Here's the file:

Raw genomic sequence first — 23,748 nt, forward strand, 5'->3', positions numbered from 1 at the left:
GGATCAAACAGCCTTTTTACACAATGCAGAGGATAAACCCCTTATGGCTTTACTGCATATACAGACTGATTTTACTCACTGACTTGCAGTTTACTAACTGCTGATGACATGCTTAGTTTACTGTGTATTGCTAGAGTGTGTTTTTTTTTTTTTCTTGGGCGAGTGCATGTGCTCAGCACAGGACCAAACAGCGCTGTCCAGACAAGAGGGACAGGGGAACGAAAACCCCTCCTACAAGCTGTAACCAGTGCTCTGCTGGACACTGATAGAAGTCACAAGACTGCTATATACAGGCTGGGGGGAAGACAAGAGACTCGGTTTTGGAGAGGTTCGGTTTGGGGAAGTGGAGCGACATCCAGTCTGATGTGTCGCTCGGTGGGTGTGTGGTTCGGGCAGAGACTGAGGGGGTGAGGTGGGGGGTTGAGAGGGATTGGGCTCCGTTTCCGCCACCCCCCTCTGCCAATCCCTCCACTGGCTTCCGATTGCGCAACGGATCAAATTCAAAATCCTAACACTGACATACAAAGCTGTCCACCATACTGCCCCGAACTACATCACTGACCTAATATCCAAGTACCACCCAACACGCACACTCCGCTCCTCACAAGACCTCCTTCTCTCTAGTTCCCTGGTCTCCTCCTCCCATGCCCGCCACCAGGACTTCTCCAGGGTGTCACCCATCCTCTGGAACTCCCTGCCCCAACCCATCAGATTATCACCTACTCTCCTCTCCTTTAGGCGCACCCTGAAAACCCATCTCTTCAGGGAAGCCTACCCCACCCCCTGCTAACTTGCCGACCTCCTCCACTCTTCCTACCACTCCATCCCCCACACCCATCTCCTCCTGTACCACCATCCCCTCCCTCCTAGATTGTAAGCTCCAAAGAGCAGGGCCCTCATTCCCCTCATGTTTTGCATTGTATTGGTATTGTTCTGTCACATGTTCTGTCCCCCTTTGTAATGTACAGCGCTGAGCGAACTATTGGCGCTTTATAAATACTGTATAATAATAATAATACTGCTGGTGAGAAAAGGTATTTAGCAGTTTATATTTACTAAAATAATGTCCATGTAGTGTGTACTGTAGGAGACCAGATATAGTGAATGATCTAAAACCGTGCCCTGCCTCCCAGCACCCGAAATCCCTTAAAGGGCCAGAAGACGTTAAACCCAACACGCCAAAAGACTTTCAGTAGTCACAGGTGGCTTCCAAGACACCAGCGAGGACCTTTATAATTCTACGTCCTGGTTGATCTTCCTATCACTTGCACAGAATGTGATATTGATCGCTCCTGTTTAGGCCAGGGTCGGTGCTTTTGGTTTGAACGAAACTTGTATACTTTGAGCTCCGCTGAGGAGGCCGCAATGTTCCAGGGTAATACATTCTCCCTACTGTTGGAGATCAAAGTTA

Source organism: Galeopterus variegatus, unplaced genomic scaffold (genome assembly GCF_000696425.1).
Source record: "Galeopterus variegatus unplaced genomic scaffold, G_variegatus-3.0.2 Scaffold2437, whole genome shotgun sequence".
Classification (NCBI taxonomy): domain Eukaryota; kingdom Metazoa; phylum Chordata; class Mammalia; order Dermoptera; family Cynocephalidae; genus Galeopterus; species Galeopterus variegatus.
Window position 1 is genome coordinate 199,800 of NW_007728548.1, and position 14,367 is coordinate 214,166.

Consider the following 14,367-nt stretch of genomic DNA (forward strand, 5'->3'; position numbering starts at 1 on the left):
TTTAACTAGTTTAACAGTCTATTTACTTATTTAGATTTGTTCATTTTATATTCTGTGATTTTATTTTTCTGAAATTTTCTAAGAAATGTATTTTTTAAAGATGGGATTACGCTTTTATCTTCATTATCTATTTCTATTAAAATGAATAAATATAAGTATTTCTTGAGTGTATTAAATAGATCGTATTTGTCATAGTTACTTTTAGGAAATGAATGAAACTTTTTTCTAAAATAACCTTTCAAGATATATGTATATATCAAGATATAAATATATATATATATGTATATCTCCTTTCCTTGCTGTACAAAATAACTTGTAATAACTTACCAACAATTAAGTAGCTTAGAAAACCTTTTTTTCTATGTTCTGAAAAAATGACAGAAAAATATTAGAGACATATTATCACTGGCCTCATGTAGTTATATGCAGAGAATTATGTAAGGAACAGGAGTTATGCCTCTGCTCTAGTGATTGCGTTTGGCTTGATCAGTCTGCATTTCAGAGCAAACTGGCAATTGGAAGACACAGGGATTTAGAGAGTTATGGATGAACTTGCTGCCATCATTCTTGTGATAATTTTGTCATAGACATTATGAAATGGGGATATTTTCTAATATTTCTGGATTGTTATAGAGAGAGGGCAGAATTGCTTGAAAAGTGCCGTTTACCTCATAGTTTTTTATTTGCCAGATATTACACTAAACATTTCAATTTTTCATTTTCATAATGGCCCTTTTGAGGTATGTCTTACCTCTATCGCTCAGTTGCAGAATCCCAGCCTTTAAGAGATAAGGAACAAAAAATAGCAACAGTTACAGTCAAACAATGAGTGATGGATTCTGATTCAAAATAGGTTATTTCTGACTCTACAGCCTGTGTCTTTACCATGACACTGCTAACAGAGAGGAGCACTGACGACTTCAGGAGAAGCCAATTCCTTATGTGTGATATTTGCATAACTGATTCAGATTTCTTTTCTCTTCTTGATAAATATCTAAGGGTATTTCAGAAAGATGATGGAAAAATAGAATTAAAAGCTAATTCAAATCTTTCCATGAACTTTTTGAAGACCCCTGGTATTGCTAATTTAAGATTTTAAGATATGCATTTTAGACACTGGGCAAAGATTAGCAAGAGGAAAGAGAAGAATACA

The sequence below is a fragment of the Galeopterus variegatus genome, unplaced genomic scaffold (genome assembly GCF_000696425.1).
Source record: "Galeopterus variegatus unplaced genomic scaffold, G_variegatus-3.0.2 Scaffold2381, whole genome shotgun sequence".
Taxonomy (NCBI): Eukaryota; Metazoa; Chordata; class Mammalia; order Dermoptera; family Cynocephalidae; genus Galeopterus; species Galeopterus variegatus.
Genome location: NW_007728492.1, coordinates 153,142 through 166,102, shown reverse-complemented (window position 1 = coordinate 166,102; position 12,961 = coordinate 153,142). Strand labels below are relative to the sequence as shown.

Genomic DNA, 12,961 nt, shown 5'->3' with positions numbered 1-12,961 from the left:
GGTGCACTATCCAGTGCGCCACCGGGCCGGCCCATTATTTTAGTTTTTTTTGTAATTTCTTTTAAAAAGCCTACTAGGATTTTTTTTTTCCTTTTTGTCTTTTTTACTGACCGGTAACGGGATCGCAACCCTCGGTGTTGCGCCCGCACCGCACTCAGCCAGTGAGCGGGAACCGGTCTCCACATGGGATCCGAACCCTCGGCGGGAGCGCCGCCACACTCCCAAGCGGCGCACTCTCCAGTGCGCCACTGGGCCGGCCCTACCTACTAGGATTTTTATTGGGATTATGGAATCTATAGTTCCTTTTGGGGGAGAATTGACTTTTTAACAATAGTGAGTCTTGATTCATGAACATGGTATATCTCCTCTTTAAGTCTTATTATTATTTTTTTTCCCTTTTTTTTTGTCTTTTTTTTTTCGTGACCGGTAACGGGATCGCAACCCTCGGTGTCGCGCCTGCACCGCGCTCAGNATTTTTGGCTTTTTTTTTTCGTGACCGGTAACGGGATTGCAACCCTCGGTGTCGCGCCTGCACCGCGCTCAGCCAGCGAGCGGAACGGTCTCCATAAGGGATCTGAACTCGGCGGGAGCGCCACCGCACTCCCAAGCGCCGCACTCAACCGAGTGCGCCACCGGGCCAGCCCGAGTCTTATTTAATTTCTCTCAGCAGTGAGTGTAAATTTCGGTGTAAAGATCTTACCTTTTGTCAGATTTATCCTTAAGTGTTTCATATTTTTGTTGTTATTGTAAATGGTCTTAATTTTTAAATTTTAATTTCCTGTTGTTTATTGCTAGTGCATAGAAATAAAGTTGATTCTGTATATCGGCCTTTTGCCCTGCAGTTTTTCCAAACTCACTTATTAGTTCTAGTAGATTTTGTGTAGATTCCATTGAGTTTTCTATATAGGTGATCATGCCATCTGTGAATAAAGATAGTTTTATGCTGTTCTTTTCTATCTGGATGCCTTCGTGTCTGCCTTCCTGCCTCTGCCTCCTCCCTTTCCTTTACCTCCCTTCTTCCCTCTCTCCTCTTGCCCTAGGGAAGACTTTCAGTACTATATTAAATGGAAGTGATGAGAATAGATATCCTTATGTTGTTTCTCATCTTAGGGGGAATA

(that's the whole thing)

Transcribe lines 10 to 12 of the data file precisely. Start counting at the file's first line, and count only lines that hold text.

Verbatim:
Source record: "Galeopterus variegatus unplaced genomic scaffold, G_variegatus-3.0.2 Scaffold2381, whole genome shotgun sequence".
Taxonomy (NCBI): Eukaryota; Metazoa; Chordata; class Mammalia; order Dermoptera; family Cynocephalidae; genus Galeopterus; species Galeopterus variegatus.
Genome location: NW_007728492.1, coordinates 153,142 through 166,102, shown reverse-complemented (window position 1 = coordinate 166,102; position 12,961 = coordinate 153,142). Strand labels below are relative to the sequence as shown.